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Publication numberUS5167796 A
Publication typeGrant
Application numberUS 07/355,833
Publication dateDec 1, 1992
Filing dateMay 22, 1989
Priority dateJun 30, 1981
Fee statusPaid
Also published asDE3274878D1, EP0068898A2, EP0068898A3, EP0068898B1
Publication number07355833, 355833, US 5167796 A, US 5167796A, US-A-5167796, US5167796 A, US5167796A
InventorsRostislav Didchenko, Irwin C. Lewis
Original AssigneeUcar Carbon Technology Corporation
Export CitationBiBTeX, EndNote, RefMan
External Links: USPTO, USPTO Assignment, Espacenet
Selective hydrodesulfurization, delayed coking to produce premium coke
US 5167796 A
Abstract
A premium coke is produced from a decant oil resulting from the catalytic cracking of petroleum oil by selectively hydrodesulfurizing the decant oil and then subjecting the hydrodesulfurized decant oil to delayed coking.
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Claims(7)
Having thus described the invention, what we claim as new and desire to be secured by Letters patent is as follows:
1. A method of forming an electrode for use in melting steel from a high sulfur decant oil feedstock derived from the catalytic cracking of petroleum, said decant oil feedstock containing a high content of aromatic hydrocarbons with high and low molecular weight fractions consisting essentially of the steps of: hydrotreating all of the decant oil feedstock directly with hydrogen and a porous catalyst having at least about 80% of its pores with diameters greater than about 102 Angstroms so as to preferentially hydrodesulfurize the higher molecular weight aromatic fraction of said decant oil; delayed coking said hydrodesulfurized decant oil for producing premium coke and forming said electrode from said premium coke.
2. The method of claim 1, wherein said decant oil has a sulfur content of from about 1.0% to about 4.0% by weight and said premium coke has a sulfur content of less than about 0.8% by weight.
3. The method of claim 1, wherein said decant oil has a sulfur content of from about 1.5% to about 2.5% by weight and said premium coke has a sulfur content of less than about 0.8% by weight.
4. A method of forming an electrode for use in melting steel from high sulfur decant oil feedstock derived from the catalytic cracking of petroleum, said decant oil feedstock containing a high content of aromatic hydrocarbons with high and low molecular weight fractions, consisting essentially of the steps of: hydrotreating all of the decant oil feedstock directly with hydrogen and a porous catalyst having a mean pore diameter of less than about 200 Angstroms with at least about 80% of its pores with diameters greater than about 170 Angstroms at a temperature of from about 340 C. to about 450 C. at a reactor pressure of from about 500 psig to about 3000 psig and a space velocity for the decant oil being from about 0.1 to about 10 hour-1 so as to preferentially hydrodesulfurize the higher weight aromatic fraction of said decant oil; delayed coking the hydrodesulfurized decant oil for producing premium coke and forming said electrode from said premium coke.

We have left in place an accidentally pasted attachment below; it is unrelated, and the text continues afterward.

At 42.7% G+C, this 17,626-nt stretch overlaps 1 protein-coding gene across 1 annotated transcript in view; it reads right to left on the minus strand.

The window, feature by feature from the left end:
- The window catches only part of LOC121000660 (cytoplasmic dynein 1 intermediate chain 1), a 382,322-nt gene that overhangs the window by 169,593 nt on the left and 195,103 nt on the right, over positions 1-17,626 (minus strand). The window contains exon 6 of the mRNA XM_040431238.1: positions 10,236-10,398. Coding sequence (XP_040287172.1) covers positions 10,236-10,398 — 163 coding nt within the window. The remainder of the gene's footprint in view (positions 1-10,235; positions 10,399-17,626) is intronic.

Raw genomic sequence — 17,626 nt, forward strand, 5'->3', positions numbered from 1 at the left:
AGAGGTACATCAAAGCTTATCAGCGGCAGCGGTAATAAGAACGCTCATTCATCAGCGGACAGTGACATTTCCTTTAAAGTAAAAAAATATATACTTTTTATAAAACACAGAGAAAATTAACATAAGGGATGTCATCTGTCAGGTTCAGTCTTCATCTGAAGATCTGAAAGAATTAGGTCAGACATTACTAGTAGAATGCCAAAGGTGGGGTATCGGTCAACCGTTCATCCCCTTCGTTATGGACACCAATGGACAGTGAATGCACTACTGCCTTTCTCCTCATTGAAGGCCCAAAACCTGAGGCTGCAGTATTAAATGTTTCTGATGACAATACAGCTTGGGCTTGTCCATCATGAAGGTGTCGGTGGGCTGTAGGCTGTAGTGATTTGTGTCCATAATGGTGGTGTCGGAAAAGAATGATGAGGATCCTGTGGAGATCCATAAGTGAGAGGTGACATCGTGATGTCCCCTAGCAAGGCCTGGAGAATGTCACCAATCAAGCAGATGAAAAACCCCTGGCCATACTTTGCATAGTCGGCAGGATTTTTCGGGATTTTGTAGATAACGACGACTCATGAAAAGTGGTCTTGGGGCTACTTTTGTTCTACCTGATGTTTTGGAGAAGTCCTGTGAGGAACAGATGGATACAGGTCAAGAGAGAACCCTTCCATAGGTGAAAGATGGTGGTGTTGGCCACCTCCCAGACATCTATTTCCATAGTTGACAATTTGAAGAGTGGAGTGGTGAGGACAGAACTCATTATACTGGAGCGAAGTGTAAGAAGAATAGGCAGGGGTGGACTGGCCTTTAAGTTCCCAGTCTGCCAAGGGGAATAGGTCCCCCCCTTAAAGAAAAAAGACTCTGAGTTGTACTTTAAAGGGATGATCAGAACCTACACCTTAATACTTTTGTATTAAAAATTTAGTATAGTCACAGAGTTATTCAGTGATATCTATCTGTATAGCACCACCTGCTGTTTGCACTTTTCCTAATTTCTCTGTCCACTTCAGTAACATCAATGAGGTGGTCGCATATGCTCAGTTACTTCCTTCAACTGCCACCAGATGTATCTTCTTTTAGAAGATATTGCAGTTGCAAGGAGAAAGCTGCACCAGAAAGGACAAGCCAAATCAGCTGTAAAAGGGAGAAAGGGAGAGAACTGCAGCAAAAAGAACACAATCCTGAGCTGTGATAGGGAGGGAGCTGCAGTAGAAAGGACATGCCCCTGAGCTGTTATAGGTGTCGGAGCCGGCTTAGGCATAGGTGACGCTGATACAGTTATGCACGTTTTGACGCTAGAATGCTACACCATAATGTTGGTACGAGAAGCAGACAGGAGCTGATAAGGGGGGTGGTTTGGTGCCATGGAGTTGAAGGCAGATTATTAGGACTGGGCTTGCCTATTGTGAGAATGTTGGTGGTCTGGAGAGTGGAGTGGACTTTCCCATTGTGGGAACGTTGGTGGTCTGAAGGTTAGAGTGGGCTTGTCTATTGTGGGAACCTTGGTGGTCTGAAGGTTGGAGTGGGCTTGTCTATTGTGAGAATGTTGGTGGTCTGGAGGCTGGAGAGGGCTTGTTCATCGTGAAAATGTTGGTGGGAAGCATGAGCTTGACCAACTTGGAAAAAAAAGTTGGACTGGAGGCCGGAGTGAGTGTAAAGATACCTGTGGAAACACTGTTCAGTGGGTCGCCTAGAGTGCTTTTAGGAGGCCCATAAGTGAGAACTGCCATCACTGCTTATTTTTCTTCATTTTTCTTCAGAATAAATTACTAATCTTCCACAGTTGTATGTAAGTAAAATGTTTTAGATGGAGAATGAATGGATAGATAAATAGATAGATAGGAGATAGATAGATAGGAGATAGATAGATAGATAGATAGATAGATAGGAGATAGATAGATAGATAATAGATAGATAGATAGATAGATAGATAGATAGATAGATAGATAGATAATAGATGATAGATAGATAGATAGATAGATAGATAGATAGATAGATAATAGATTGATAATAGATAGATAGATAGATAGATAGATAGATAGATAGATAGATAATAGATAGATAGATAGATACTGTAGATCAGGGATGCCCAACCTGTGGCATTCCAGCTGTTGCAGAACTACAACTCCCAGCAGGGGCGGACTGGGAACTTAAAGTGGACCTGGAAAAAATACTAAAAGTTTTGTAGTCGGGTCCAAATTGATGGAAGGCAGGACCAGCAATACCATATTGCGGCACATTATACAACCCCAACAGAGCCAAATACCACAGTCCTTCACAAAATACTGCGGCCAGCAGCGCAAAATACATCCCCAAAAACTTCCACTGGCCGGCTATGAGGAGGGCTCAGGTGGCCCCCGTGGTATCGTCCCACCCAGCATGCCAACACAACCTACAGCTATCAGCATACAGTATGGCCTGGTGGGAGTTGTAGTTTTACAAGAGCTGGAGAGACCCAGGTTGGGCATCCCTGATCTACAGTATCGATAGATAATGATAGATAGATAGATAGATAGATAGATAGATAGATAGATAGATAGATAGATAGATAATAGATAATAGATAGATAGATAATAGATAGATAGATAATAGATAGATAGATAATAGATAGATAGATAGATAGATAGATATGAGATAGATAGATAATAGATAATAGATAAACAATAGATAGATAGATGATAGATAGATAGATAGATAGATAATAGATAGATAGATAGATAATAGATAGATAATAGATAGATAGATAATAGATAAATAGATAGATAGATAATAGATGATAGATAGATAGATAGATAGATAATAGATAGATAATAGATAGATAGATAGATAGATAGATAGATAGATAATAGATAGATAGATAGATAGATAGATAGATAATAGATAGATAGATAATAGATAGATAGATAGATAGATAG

5. A method of forming an electrode for use in melting steel from high sulfur decant oil resulting from the catalytic cracking of petroleum, said decant oil having a sulfur content of from about 1.0% to about 4.0% by weight and containing both high molecular weight and low molecular weight fractions, consisting essentially of the steps of hydrodesulfurizing at least the high molecular weight fractions of all of said decant oil with hydrogen and a porous catalyst having a surface area of from about 132 to about 250 square meters per gram and having a mean pore diameter of less than about 200 Angstroms with at least about 80% of its pores having diameters greater than about 170 Angstroms at a temperature of about 340 C. to about 450 C. at a reactor pressure from about 500 psig to about 3000 psig and a space velocity for the decant oil being from about 0.1 to about 10 hour-1, delayed coking the hydrodesulfurized decant oil to produce a premium coke having a sulfur content of less than 0.8% by weight, and forming said electrode from said premium coke.
6. The method of claim 5, wherein said decant oil has a sulfur content of from about 1.5% to about 2.5% by weight.